America isn’t any better than Saudi Arabia when it comes to state-sponsored killing, according to Columbia University professor Jeffrey Sachs. He writes that “no one should feel self-righteous” about the murder of Jamal Khashoggi. After all, President Truman dropped atomic bombs on two Japanese cities. America under other presidents has fought wars in Indochina and Iraq that cost millions of innocent lives. “When the curtain slips, as with the Khashoggi killing, we briefly see the world as it is.” He concludes, “Americans are rightly horrified by Khashoggi’s murder. But their own government’s murderous ways may be little different. The pervasiveness of state-sponsored killings is no excuse for treating murder as acceptable, ever.”
Murder is never acceptable, but not all deaths caused by human action are murders. There are distinctions among (a) a government’s taking actions that cause the deaths of civilians in what it believes to be a just war, (b) a government’s targeting civilians in a just war as a means of ending the war and saving lives, and (c) a government’s deliberately seeking the death of someone to end his peaceful criticism. This is true even if a particular instance of (a) is in the final analysis unjust because the war is, in truth, not justified or if all instances of (b) are unjust because civilian deaths cannot rightly be sought as a means to even good ends.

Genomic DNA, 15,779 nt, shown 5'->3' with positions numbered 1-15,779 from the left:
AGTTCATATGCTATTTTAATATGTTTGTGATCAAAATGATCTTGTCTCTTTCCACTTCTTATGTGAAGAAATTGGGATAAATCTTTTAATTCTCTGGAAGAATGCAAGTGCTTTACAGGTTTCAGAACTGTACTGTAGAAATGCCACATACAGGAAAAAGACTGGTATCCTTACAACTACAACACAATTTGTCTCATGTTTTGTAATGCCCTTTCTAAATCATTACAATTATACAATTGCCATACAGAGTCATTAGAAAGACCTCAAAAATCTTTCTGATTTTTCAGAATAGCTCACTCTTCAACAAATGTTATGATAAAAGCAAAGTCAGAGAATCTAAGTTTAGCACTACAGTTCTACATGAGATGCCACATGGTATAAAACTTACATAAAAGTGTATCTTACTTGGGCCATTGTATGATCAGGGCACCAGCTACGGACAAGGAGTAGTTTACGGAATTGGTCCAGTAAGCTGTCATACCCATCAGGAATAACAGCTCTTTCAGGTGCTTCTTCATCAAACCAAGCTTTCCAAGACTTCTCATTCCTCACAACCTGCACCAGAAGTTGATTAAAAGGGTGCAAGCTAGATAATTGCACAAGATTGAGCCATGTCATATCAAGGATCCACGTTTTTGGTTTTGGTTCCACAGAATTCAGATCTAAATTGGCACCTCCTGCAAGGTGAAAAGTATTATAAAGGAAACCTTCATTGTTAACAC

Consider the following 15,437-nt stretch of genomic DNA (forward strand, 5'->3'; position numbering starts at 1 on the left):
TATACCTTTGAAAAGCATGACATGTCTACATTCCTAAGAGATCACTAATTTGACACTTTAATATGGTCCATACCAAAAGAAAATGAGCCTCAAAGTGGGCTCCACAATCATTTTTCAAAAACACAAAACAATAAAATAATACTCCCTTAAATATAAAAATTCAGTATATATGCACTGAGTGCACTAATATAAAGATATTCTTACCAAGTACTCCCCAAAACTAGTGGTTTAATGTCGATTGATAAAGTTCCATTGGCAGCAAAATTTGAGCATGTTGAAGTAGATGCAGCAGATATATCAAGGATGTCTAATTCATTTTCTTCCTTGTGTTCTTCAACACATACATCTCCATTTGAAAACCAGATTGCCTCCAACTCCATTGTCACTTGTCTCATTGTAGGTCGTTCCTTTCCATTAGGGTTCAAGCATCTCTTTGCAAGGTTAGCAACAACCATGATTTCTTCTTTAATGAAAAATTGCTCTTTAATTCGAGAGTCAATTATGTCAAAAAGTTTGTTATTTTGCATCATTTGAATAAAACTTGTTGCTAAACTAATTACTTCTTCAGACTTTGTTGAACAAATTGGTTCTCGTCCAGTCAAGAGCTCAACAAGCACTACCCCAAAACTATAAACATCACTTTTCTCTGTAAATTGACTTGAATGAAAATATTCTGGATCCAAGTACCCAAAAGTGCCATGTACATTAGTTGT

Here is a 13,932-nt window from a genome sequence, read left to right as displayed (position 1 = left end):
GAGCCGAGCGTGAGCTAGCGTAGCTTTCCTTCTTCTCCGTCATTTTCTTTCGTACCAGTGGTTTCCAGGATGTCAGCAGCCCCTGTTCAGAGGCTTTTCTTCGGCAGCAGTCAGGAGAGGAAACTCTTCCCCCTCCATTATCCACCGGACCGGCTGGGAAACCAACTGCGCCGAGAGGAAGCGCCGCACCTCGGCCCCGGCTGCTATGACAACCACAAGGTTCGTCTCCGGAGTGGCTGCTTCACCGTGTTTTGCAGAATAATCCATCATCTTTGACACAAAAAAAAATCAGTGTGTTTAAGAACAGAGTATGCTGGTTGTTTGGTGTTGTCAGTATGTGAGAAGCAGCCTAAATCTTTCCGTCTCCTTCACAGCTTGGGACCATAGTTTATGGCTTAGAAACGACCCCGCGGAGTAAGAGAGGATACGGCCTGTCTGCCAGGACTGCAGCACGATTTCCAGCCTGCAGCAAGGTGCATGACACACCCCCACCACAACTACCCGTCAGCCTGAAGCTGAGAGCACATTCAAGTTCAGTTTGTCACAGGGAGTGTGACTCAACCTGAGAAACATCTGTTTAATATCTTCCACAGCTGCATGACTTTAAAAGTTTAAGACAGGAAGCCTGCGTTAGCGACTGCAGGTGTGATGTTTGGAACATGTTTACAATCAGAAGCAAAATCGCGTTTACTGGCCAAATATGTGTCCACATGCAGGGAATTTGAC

People who were outraged by the murder of Khashoggi were not by their outrage committing themselves to pacifism; if they believed that what the Saudis did was merely what non-pacifist governments do, they would not have been so outraged. The reaction most people had is evidence of a greater degree of moral discernment than some Columbia University professors are evidently capable of displaying.